July 2006, Volume 4, Issue 7

Bats in the News

Clearing Trash for Bats


People have been dumping trash into Saltpeter Pit in Pulaski County, Kentucky, for decades. Now there’s a 45-foot-high pile of trash that includes just about everything from refrigerators, stoves and chairs to a battered vehicle or two and a lot of things that defy description. And still a few bats come.

 
The Herald-Leader newspaper in Lexington, Kentucky, reports that “about 650 rare Rafinesque’s big-eared bats hibernate from fall to spring in [the cave, beyond the unofficial dump]. The trash buildup could eventually prevent them from returning to the cave or could trap them inside it.”
 
So volunteers, mostly cavers, have been rappelling into the 80-foot-deep pit to begin the incredibly laborious task of clearing the garbage.
 
The cave at the bottom of the pit is about 2,000 feet long, said David Foster, executive director of the Kentucky-based American Cave Conservation Association. Bat guano was mined from the cave during the War of 1812 for the saltpeter needed to make gunpowder, the newspaper said.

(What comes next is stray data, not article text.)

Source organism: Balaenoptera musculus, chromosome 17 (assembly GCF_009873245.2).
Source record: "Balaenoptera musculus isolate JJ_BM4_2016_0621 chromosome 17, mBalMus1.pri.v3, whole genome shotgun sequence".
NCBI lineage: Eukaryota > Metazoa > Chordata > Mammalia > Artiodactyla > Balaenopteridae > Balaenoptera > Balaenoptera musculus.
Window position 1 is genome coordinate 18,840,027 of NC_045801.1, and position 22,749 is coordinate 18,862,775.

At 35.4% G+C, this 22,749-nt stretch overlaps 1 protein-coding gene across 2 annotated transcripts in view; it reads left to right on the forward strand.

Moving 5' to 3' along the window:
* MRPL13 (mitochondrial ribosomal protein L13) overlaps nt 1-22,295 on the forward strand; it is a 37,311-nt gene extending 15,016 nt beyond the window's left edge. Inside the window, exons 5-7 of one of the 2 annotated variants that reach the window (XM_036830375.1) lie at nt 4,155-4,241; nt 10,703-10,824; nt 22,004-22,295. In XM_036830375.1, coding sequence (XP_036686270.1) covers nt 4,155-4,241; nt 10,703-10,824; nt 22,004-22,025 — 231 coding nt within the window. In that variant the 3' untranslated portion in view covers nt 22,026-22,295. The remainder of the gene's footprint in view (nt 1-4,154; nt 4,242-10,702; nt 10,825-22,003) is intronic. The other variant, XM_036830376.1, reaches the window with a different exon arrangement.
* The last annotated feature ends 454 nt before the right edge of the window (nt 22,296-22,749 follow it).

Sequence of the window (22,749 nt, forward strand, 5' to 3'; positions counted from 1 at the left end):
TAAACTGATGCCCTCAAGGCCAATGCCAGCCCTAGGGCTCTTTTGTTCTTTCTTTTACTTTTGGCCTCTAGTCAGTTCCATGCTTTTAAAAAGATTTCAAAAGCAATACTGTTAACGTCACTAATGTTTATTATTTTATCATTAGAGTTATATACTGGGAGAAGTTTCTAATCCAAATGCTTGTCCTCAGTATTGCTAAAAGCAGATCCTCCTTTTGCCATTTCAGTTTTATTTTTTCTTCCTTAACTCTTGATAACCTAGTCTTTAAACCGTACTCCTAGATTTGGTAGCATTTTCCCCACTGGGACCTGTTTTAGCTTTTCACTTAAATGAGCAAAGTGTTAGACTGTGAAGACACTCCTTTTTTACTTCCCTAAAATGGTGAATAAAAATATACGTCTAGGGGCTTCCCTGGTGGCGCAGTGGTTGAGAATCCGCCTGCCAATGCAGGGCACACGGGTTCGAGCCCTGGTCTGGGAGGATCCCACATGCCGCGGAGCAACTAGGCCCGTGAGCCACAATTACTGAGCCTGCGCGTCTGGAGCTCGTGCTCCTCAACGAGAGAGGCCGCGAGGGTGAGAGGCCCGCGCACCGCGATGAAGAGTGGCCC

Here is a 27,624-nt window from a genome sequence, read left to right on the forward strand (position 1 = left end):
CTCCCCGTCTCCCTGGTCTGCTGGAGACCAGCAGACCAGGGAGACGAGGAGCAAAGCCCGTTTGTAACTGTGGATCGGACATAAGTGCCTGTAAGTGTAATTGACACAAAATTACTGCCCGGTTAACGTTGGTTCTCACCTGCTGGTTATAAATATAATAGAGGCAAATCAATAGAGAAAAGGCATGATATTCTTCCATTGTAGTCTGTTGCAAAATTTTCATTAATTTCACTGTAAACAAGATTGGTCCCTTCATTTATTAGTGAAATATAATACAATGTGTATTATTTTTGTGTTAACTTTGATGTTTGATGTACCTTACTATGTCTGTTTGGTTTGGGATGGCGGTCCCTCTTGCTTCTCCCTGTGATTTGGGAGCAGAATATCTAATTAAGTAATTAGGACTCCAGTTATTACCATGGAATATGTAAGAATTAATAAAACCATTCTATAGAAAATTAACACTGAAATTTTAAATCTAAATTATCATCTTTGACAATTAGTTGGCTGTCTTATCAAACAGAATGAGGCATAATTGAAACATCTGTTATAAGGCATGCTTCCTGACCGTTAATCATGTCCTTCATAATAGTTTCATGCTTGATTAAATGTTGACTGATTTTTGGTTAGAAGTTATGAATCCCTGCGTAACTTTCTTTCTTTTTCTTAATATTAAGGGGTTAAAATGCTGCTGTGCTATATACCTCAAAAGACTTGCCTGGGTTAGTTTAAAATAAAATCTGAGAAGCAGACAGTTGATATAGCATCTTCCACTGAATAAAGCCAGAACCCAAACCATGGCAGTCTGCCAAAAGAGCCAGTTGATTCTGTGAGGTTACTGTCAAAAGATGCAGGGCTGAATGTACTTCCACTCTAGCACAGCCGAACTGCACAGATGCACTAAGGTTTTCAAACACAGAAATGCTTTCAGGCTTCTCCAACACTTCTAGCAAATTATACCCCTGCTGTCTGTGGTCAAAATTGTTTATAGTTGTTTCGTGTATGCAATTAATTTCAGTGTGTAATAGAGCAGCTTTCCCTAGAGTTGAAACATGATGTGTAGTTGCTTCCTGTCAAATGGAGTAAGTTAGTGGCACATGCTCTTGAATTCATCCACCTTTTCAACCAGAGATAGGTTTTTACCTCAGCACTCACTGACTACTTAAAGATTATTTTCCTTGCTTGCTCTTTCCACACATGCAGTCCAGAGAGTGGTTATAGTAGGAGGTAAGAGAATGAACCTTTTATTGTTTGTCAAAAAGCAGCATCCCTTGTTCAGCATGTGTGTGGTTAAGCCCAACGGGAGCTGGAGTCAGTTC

The Herald-Leader said hibernating bats were discovered last year by a team from Bat Conservation International, as part of a program to explore old saltpeter caves throughout Kentucky in search of caves historically used by bats.
 
BCI, supporting the American Cave Conservation Association, to help with clean-up efforts, with each contributing funds and staffing. Along with other organizations and companies, the team raised $25,000, including donated materials and time, the newspaper said.
 
Kentucky lists the Rafinesque’s big-eared bat as a threatened species. Its nursery colonies usually total four to 50 bats. The 500 hibernating bats in the cave, Foster told the newspaper, represent a very significant population.
 
Volunteers built a steel lift to haul the trash out of the cave during the 10 days planned for the project. When the cleanup is finished, the paper said, a gate will be built across the opening to prevent more trash from being thrown into the pit while allowing bats to fly through. Air flow, humidity and temperature will also be tracked because bats need to hibernate in a stable environment, said Lee Florea, one of the directors of the National Speleological Society.

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